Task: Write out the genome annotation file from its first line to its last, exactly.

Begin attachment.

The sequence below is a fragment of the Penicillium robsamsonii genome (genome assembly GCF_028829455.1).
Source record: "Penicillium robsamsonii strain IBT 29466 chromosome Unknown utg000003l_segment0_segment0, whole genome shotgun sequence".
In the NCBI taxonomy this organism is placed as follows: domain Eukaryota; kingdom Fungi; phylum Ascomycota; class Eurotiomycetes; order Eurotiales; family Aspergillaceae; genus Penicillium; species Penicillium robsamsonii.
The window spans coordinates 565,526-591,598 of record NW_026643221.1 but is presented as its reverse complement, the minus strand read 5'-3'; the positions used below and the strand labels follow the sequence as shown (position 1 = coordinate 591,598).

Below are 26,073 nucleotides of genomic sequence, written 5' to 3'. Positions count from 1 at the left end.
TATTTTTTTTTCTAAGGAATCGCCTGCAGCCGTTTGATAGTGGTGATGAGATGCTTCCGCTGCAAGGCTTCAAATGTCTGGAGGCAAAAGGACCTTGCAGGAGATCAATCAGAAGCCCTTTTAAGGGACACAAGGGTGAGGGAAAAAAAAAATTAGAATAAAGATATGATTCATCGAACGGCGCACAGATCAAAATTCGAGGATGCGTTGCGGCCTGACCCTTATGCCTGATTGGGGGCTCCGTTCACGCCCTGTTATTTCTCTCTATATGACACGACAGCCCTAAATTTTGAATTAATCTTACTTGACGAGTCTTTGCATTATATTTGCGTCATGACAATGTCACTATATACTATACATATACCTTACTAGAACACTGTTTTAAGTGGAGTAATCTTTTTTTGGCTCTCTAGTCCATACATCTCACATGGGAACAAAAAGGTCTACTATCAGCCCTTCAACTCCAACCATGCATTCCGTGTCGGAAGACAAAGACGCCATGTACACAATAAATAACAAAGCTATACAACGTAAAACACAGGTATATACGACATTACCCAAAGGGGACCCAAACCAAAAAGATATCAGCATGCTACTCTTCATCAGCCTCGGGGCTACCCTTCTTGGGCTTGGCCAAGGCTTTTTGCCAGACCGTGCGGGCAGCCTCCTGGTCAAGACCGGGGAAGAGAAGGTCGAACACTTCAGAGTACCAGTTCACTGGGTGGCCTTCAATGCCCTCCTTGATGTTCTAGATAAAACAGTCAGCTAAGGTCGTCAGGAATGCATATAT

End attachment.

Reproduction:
The sequence below is a fragment of the Penicillium robsamsonii genome (genome assembly GCF_028829455.1).
Source record: "Penicillium robsamsonii strain IBT 29466 chromosome Unknown utg000003l_segment0_segment0, whole genome shotgun sequence".
In the NCBI taxonomy this organism is placed as follows: domain Eukaryota; kingdom Fungi; phylum Ascomycota; class Eurotiomycetes; order Eurotiales; family Aspergillaceae; genus Penicillium; species Penicillium robsamsonii.
The window spans coordinates 565,526-591,598 of record NW_026643221.1 but is presented as its reverse complement, the minus strand read 5'-3'; the positions used below and the strand labels follow the sequence as shown (position 1 = coordinate 591,598).

Below are 26,073 nucleotides of genomic sequence, written 5' to 3'. Positions count from 1 at the left end.
TATTTTTTTTTCTAAGGAATCGCCTGCAGCCGTTTGATAGTGGTGATGAGATGCTTCCGCTGCAAGGCTTCAAATGTCTGGAGGCAAAAGGACCTTGCAGGAGATCAATCAGAAGCCCTTTTAAGGGACACAAGGGTGAGGGAAAAAAAAAATTAGAATAAAGATATGATTCATCGAACGGCGCACAGATCAAAATTCGAGGATGCGTTGCGGCCTGACCCTTATGCCTGATTGGGGGCTCCGTTCACGCCCTGTTATTTCTCTCTATATGACACGACAGCCCTAAATTTTGAATTAATCTTACTTGACGAGTCTTTGCATTATATTTGCGTCATGACAATGTCACTATATACTATACATATACCTTACTAGAACACTGTTTTAAGTGGAGTAATCTTTTTTTGGCTCTCTAGTCCATACATCTCACATGGGAACAAAAAGGTCTACTATCAGCCCTTCAACTCCAACCATGCATTCCGTGTCGGAAGACAAAGACGCCATGTACACAATAAATAACAAAGCTATACAACGTAAAACACAGGTATATACGACATTACCCAAAGGGGACCCAAACCAAAAAGATATCAGCATGCTACTCTTCATCAGCCTCGGGGCTACCCTTCTTGGGCTTGGCCAAGGCTTTTTGCCAGACCGTGCGGGCAGCCTCCTGGTCAAGACCGGGGAAGAGAAGGTCGAACACTTCAGAGTACCAGTTCACTGGGTGGCCTTCAATGCCCTCCTTGATGTTCTAGATAAAACAGTCAGCTAAGGTCGTCAGGAATGCATATAT